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Friday, July 4, 2014
In the Future, All Your Leaders Will Be Empty Suits
UPDATE: Did you ever wish you'd written a blog post a week earlier? Shortly after I posted this, IS sources began to indicate that IS leader Abu Bakr al Baghdadi had given the khutba in Mosul on Friday and that video was forthcoming. Today, the video surfaced online. So while some of the points below still pertain, others are probably moot.
Much has been made of the innovative uses to which the Islamic State (formerly ISIS) has put social media, but the would-be caliphate is also trying out some interesting new approaches to governance. Specifically, it is pioneering an interesting experiment with an anonymous head of state.
Certainly, there have been instances in history in which obscure people were catapulted into political leadership positions, and I would not be surprised to learn there is an earlier parallel to this concept of which I am unaware. The history of geopolitics is long, and my knowledge of it is nothing to brag about. I look forward to hearing from you on Twitter about precedents (you know who you are).
But as someone who is not a historian, the rise of Abu Bakr Baghdadi to the self-appointed role of "caliph" calls to mind nothing more vividly than the novel 1984, in which much of the world is led by Big Brother, the subject of a cult of personality who may not actually exist as a person.
The real identity of Baghdadi has been the subject of much speculation and reports of varying reliability, without a truly definitive picture emerging, although an extremely thin biography has been circulating in IS social media circles since his self-anointment. Baghdadi has never released a video, and while there have been sporadic reports of him showing up in battle and spending time with his peers in prison, it's decidedly unclear how many members of the IS have ever even laid eyes on him.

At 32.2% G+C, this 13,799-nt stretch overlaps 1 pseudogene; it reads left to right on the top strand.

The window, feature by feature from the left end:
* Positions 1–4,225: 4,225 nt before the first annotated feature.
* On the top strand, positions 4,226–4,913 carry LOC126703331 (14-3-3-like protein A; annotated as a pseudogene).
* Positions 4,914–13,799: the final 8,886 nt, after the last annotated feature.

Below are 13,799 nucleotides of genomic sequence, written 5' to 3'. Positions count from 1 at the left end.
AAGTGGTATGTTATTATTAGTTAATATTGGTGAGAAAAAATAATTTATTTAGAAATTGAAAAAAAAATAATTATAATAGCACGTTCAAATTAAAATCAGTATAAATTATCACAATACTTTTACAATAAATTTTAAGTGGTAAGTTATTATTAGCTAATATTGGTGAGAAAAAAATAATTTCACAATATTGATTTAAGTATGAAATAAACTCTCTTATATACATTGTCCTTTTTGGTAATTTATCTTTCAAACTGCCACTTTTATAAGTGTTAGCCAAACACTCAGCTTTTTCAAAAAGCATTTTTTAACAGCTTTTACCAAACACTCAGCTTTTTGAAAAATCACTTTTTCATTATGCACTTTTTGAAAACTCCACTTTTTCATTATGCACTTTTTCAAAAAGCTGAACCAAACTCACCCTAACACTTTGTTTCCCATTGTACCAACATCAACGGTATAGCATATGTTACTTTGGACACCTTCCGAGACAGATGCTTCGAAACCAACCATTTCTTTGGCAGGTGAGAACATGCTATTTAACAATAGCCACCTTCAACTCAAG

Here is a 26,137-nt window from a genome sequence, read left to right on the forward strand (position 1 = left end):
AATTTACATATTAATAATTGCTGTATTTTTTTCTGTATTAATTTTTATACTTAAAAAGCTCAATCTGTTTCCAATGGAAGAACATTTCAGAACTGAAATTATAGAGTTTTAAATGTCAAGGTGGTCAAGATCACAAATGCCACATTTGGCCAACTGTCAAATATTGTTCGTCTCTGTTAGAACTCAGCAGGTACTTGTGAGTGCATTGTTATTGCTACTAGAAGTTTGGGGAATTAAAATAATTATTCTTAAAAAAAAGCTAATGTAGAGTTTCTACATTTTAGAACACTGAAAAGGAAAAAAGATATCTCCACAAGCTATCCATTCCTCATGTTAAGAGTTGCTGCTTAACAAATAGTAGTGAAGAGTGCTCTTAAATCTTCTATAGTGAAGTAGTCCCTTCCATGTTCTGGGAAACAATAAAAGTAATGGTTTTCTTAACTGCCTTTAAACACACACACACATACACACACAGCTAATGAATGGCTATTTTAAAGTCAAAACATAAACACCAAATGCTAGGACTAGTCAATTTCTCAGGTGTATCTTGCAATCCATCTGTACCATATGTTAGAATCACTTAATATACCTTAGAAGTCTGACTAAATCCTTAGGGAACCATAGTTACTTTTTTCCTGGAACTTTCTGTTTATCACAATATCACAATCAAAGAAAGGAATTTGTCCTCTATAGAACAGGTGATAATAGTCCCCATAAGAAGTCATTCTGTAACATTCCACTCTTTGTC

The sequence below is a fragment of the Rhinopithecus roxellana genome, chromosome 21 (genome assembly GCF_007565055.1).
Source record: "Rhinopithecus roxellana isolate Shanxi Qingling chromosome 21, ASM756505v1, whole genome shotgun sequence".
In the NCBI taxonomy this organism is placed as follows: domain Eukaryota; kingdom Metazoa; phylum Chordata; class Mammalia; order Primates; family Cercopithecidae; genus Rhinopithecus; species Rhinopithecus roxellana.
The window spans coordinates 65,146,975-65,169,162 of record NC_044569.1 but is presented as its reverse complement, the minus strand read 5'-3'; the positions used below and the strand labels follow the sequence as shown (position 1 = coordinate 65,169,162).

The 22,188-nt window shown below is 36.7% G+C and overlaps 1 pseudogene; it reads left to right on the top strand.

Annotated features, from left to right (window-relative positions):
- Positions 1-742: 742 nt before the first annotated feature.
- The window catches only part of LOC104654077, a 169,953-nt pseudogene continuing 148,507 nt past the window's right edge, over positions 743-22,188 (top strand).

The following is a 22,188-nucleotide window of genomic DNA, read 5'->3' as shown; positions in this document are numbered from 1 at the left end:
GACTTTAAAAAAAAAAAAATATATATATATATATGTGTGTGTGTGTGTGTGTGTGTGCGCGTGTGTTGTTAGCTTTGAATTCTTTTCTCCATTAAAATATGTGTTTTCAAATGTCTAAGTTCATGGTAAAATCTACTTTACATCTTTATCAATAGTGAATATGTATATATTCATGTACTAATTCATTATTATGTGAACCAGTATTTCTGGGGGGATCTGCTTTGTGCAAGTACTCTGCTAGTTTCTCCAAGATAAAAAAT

While Baghdadi is probably a real person, he is also in many ways an empty suit, a generic jihadi archetype onto whom IS adherents can project their hopes and fears. Most IS policy announcements, up to and including the declaration of the caliphate, come from his spokesman, Abu Mohammed al-Adnani. Baghdadi himself issued an audio-only speech after the proclamation of the "caliphate" which could have easily been written by a random jihadi-cliche generator.
The question now is whether this will change, or whether he will continue to lurk in the shadows, exercising leadership by Rorschach test. He allegedly surfaced in Mosul within the last day or so to meet his adoring public, but also allegedly, all cell service was cut off in order to protect knowledge of his whereabouts. It will be interesting to see if any photos show up in the aftermath. You know people can take photos while the cell service is down and upload them later, right IS propagandists?
Baghdadi stands in stark contrast to Osama bin Laden, whose personality loomed large and who was well-known to the world even before he was well-known as the leader of a terrorist organization. Even Ayman al Zawahiri, for all his inadequacies as an inspirational leader, is a known quantity with an extensive public record.
For an organization ideologically opposed to innovation, the IS sure isn't afraid to experiment with some weird ideas. IS may well be aiming to increase Baghdadi's visibility over the weeks and months to come, but the high level of secrecy that surrounds him has no doubt contributed to the lackluster response to the "caliphate" from groups outside IS's geographical domains thus far. Was IS consciously gambling that people would throw their support behind an archetype rather than an individual? Or was this a less-calculated gambit, yet another sign of short-sighted hubris?
Will Baghdadi attempt to "rule" as a generic cutout, a jihadi Big Brother whose real presence is obscured and outweighed by his legend? Once again, IS is wading into risky and untested waters. Whatever else you can say about the organization formerly known as ISIS, it is rarely boring.
Buy J.M. Berger's book, Jihad Joe: Americans Who Go to War in the Name of Islam
Views expressed on INTELWIRE are those of the author alone.
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